The Domino Effect


Domino is the name of the small tiles that can be stacked on end in long lines. When one is tipped over, it triggers the next domino in line to tip over, and so on until all of them have fallen. This simple yet satisfyingly complex chain reaction is what gave rise to the term “domino effect,” meaning that one tiny action can have far-reaching consequences.

A person can play domino in a variety of ways, with the goal of scoring points by getting all of their pieces to fall in a straight or curved line before an opponent. The player with the most tiles in hand at the end of a round wins. Those who want to make it even more difficult can change the rules by choosing which pips are counted and how (a double-blank may be worth 0 or 14).

The history of domino goes back at least as far as the 16th century, when the Chinese invented a game called pupai that was similar to the 28-piece Western set that is now popular worldwide. Each domino is a rectangular tile with a line down the center that contains numbers. The most common set has a total of 28 unique tiles, ranging from 1 (or blank) to 6 (or six).

Lily Hevesh began playing with dominoes as a child. Her grandparents had a classic 28-pack and she loved setting them up in straight or curved lines, then flicking the first domino over and watching the entire row tumble down. Today, Hevesh is a professional domino artist who creates spectacular setups for movies, TV shows, and events–even an album launch for pop star Katy Perry. She also has a YouTube channel where she posts videos of her creations.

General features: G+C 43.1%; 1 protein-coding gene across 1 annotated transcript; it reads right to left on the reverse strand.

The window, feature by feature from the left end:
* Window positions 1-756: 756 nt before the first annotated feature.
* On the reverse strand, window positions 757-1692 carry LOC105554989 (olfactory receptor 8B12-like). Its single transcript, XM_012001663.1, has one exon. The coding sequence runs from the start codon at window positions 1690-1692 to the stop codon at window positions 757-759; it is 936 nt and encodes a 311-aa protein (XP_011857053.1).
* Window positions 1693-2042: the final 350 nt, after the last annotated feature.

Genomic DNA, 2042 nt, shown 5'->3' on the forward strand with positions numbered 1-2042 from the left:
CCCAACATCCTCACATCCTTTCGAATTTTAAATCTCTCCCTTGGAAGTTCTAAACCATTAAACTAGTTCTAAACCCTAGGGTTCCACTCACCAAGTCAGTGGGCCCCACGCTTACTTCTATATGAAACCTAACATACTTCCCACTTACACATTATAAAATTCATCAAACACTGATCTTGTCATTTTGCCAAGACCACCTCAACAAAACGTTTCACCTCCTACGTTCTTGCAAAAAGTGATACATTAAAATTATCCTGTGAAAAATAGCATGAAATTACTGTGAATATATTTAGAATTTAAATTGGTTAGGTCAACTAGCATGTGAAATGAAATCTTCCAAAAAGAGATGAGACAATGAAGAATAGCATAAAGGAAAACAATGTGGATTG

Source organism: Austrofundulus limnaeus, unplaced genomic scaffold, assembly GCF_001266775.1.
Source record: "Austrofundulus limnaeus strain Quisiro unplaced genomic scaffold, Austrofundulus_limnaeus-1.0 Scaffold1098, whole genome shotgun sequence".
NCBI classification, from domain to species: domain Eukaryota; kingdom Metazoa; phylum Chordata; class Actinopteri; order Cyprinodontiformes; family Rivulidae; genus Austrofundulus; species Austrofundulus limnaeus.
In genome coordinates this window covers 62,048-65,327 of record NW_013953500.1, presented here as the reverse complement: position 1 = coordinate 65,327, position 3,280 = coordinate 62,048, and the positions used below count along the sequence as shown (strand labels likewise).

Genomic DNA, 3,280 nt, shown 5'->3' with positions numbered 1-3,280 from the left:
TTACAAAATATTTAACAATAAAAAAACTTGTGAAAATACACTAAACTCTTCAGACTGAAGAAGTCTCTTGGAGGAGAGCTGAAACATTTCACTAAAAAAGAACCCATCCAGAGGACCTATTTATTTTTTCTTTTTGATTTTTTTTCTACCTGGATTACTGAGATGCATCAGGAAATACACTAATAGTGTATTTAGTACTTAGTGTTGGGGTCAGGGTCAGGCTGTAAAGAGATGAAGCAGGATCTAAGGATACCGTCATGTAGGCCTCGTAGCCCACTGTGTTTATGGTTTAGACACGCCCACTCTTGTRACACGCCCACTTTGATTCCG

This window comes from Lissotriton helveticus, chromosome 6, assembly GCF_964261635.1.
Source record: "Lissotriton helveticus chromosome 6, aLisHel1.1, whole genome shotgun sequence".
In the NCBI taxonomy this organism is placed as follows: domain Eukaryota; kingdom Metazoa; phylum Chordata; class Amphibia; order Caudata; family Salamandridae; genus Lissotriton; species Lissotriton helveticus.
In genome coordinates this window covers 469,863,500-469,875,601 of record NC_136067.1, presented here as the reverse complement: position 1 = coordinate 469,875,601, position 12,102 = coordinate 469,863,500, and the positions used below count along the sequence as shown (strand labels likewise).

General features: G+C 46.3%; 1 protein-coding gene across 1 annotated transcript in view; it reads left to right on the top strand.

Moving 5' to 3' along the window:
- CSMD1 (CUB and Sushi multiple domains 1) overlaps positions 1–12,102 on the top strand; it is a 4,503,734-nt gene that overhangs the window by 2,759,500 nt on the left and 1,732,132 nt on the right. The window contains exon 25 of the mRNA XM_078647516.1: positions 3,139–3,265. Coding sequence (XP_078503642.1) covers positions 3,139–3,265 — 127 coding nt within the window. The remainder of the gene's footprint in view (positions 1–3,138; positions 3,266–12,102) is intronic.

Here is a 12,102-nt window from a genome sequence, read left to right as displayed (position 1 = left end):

Hevesh carefully tests each section of a domino setup before putting it all together. She tries different arrangements, and she films each in slow motion so she can see what’s working and what’s not. When everything is in place, Hevesh puts the big 3-D sections up first and then adds flat arrangements. She even builds lines of dominoes that connect all of the pieces together.

While a domino effect is often viewed as an entertaining activity, it can also be used as a metaphor for business strategy and planning. Hevesh’s process highlights the importance of prioritizing tasks, a practice that can help a writer develop a story that engages readers from start to finish.

Domino’s was founded in the 1960s by brothers Thomas and Philip Monaghan, who opened their first store in Ypsilanti, Michigan. Their original strategy was to focus on building stores in college towns, where students would be most likely to order pizza. This strategy allowed the company to establish a strong brand presence and quickly grow.

While the company was growing, it struggled with leadership changes and financial turmoil in the early 1990s. In an attempt to boost revenue, Domino’s tried new products and expanded their delivery areas. Despite these efforts, the company still found itself in a precarious position. Then came a series of missteps that prompted many to believe the company was on the verge of collapse.

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